NFT: From a speculative asset to a practical tool

Remember NFT – the mesmerising acronym that became a major talking point the day it was born?

The $40 billion evergreen market, multi-million dollar lots, exhibitions, auctions, and endless talk that “NFT art will transform the world”?

By the end of 2022 it had become embarrassing to mention: NFT sales had hit a one-year low in November and deals for OpenSea, Magic Eden, X2Y2, LooksRare and Solanart NFT had dropped by more than $100 million, or 20%, in just one month.

So, was it all worth the hype?

The hype discredited NFT and distorted the benefits of this unique technology. Most collectors never realised that they were just paying for air. A blockchain record containing the metadata of a digital file, something sold by exchanges and marketplaces, does not in itself give you any copyright in the work. Many artists have been surprised to learn that abusers are aggressively selling ‘tokens’ of their work, and, moreover, that the extent to which this infringes their copyright is debatable. Indeed, an NFT is not a work per se, but simply a line of code containing metadata. Even WIPO does not consider itself qualified to judge the extent to which the creation of an NFT, even without authorisation, may infringe the rights of the author. After all, a string of numbers is not a reproduction or even an adaptation of a work.

But does this mean it’s time to say goodbye to non-fungible tokens as a technology? I’m sure it doesn’t. We just have to use them properly, for their intended purpose. NFTs can have real practical applications in many areas. In the arts and, more broadly, in works subject to intellectual property rights, NFTs can evolve from ephemeral ‘autographs’ and subcultural entertainment into digital expressions of real-world claims, such as exclusive intellectual property rights. Notably, blockchain has long been used for precisely this purpose in many jurisdictions.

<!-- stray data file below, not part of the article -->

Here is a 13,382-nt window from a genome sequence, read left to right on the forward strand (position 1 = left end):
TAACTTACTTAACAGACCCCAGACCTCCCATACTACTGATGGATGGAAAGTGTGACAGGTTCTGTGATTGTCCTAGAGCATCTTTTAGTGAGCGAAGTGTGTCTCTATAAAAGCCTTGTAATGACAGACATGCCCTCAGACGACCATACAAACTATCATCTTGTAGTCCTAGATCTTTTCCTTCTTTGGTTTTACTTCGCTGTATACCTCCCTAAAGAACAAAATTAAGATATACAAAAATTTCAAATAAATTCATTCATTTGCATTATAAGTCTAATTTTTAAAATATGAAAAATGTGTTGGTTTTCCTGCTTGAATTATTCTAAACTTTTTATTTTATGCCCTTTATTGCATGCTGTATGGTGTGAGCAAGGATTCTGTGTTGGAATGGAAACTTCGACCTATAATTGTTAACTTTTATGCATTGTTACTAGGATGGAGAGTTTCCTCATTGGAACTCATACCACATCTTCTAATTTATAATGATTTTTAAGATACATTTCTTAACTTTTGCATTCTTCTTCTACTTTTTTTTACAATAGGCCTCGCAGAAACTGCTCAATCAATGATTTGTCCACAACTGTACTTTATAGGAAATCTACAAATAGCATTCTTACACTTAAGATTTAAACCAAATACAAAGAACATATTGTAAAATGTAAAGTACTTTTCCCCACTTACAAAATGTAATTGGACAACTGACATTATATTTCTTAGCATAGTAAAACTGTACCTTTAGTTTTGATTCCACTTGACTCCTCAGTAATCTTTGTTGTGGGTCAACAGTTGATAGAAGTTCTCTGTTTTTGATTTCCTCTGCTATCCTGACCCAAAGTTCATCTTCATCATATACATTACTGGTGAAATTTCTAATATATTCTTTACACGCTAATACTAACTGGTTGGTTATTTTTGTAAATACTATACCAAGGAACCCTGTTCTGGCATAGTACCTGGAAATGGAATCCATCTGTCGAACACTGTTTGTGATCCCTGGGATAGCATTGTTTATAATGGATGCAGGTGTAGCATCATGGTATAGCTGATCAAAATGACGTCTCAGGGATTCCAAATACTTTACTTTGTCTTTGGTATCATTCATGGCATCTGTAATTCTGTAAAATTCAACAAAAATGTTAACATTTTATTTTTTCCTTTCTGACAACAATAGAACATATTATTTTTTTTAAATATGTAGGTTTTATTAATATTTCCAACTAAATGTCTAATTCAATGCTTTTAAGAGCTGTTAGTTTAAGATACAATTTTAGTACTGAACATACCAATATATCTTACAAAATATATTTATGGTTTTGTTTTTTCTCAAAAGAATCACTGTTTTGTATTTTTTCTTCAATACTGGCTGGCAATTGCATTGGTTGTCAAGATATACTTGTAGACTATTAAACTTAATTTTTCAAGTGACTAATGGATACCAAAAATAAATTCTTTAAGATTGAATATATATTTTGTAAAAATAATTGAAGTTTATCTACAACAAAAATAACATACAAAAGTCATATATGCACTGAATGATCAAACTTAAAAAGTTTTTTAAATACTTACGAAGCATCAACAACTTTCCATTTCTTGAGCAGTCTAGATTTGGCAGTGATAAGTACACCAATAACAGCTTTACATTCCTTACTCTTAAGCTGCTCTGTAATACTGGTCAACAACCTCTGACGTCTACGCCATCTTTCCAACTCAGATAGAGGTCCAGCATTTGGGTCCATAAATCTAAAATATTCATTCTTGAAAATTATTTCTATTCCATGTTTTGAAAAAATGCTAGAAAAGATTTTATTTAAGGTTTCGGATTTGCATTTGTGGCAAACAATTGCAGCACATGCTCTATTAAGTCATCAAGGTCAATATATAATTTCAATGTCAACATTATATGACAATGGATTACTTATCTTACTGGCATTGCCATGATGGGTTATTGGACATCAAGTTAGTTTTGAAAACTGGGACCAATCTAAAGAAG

How does it work? If you want to secure some intellectual property rights, in digital or analogue form, you need to sign a contract with an author or rights holder. But how do you know that you are dealing with a true rights holder and not a crook? This is where ledgers come to your assistance, offering a complete and up-to-date registry of creative works and their rights holders.

Blockchain is probably the best technology for such an application.

Each record of an object and its rights is essentially a non-fungible token with its authenticity guaranteed by the consensus of network nodes that include authoritative representatives of the intellectual property market and relevant government agencies. The licensing or transfer of exclusive rights can be in the form of a smart contract, which in many jurisdictions has come to be seen as the equivalent of a paper transaction. In this way, it is not the work of art that is “tokenised”, but the IP right to it. It becomes a fully-fledged digital asset.

However, the possibilities of the NFT are in fact much broader.

With non-fungible tokens, even a legal entity can become a digital asset. A company registered with an NFT is a blockchain accounting record that is simultaneously recorded by banks, the government and other participants in the network. The data cannot be erased or corrected, so the legal entity can start its business immediately after the token is created.

“NFT” may cover all types of legal entities. It is no longer necessary to choose between a for-profit and a non-profit organisation, LLC or JSC. Everything is determined solely by the company’s goals and decision-making procedures, encoded in a non-fungible token. At the same time, the NFT corporation itself is an object of digital rights, which can be managed, and rights can be redistributed on national or global platforms. Finally, NFT operates as a “digital avatar”, the underlying token for transactions, rights ownership, disputes and more.